Ethnicity was recoded as white (non-Hispanic white) and nonwhite (including non-Hispanic black, Hispanic, and other). All statistical analyses were performed using a statistical software package (SPSS version 9.0; SPSS Inc, Chicago, Ill). To test whether the BMI was normally distributed, a 1-sample Kolmogorov-Smirnov test was performed. In this test, failure to reject the null hypothesis (P>.05) was consistent with a normal distribution. χ2 and 2-tailed t tests were used. Pearson correlation coefficients were used to assess correlations between continuous variables. Unconditional linear regression analyses were performed in which the dependent variable was BMI and the independent variables in different models included participant type (case vs control), age, sex, ethnicity (white vs nonwhite), years of education, and duration quintile. Analysis of covariance was used to test whether there was interaction between sex and participant type in determining BMI. With 78 cases and 242 controls and α = .05, the study had 80% power to detect a 6% difference in BMI between cases and controls. Data are given as mean (SD).
There were 78 cases and 242 controls (67 in the study of environmental risk factors for ET and 175 in the study of the genetic epidemiology of PD) of similar age (Table 1). None lived in nursing homes. Slightly more than half of the cases were women compared with 43.8% of the controls, and 89.7% of the cases were white compared with 81.0% of the controls, a difference that approached significance (P = .07). On average, cases had had 3 years of college education compared with 2 years in controls. The mean Cumulative Illness Rating Scale score was similar in cases and controls.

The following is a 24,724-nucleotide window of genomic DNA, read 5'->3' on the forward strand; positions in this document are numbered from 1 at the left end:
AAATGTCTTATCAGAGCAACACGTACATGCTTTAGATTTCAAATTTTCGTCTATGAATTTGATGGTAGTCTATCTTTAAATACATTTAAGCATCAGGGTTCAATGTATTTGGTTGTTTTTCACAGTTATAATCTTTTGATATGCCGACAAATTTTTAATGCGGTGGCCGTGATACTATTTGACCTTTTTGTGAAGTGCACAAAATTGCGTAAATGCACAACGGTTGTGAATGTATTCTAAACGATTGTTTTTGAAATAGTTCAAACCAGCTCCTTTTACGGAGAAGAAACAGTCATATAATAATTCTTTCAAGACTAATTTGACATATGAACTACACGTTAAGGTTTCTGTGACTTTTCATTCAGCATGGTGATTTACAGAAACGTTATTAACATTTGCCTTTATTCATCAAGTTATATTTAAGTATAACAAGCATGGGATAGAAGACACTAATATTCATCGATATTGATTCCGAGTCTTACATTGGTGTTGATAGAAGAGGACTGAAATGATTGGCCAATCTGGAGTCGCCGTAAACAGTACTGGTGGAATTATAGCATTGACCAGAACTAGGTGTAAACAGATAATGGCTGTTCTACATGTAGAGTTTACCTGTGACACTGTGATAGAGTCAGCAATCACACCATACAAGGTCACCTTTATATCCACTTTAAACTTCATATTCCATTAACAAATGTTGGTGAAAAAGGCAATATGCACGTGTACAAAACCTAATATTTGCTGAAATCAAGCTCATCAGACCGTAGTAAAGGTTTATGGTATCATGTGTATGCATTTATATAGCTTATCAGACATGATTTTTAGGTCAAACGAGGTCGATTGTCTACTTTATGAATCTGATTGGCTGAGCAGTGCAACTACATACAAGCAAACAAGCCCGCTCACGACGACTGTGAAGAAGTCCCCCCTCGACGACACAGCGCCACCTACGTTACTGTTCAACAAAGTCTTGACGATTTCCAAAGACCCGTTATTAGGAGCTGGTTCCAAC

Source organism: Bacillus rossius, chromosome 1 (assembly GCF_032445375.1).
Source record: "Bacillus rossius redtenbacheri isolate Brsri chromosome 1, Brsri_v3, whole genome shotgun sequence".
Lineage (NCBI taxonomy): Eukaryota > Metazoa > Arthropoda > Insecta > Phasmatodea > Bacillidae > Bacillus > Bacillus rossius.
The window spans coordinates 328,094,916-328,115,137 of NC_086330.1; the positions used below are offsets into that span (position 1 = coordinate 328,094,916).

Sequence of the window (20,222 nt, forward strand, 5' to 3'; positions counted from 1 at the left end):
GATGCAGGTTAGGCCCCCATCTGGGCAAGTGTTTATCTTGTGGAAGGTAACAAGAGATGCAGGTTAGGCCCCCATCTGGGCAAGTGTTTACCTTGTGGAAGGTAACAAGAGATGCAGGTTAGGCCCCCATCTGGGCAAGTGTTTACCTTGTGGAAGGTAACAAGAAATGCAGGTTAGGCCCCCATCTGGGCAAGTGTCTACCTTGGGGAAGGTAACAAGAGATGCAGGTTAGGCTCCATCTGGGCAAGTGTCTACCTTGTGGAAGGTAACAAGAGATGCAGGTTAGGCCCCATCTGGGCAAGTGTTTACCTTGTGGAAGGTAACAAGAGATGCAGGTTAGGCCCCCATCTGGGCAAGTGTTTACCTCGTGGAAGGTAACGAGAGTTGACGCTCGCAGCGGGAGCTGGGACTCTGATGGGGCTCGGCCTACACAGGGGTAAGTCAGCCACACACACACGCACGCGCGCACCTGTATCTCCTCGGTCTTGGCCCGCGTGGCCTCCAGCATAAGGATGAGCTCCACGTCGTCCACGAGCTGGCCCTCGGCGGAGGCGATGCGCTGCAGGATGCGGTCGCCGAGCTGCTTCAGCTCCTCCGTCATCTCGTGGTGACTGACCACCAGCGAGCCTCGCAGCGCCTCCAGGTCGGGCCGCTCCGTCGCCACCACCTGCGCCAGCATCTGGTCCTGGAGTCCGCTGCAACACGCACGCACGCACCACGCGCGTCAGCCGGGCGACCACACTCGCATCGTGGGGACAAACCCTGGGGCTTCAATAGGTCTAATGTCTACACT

The BMI was normally distributed (Kolmogorov-Smirnov test, z = 1.14; P = .15). The BMI in men vs women was 28.1 (4.5) vs 27.5 (5.3) (t = 1.14; P = .36) and in whites vs nonwhites was 27.6 (4.8) vs 28.7 (5.5) (t = 1.51; P = .13). There was no correlation between BMI and years of education (r = −0.06; P = .28). There was no correlation between BMI and age (r = 0.08; P = .17), but in individuals older than 65 years, there was a negative correlation (r = −0.18; P = .01).
The BMI in cases vs controls was 26.5 (5.0) vs 28.2 (4.8) (t = 2.67; P = .008), representing on average a 6.0% reduction in BMI in cases. In an unconditional linear regression analysis that adjusted for age, sex, ethnicity (white vs nonwhite), and years of education, there was an association between BMI (dependent variable) and participant type (case vs control; P = .02). We also stratified by sex. The BMI in male cases vs controls was 26.2 (3.4) vs 28.7 (4.6) (t = 3.60; P = .001), which on average was an 8.7% reduction. The BMI in female cases vs controls was 26.9 (6.1) vs 27.7 (5.0) (t = 0.86; P = .39), which on average was a 2.9% reduction. Sex did not interact with participant type in determining BMI (analysis of covariance, F = 1.62; P = .20). Two cases (2.6%) and 7 controls (2.9%) had a BMI less than 20.0, suggesting that malnutrition was not a concern in most participants.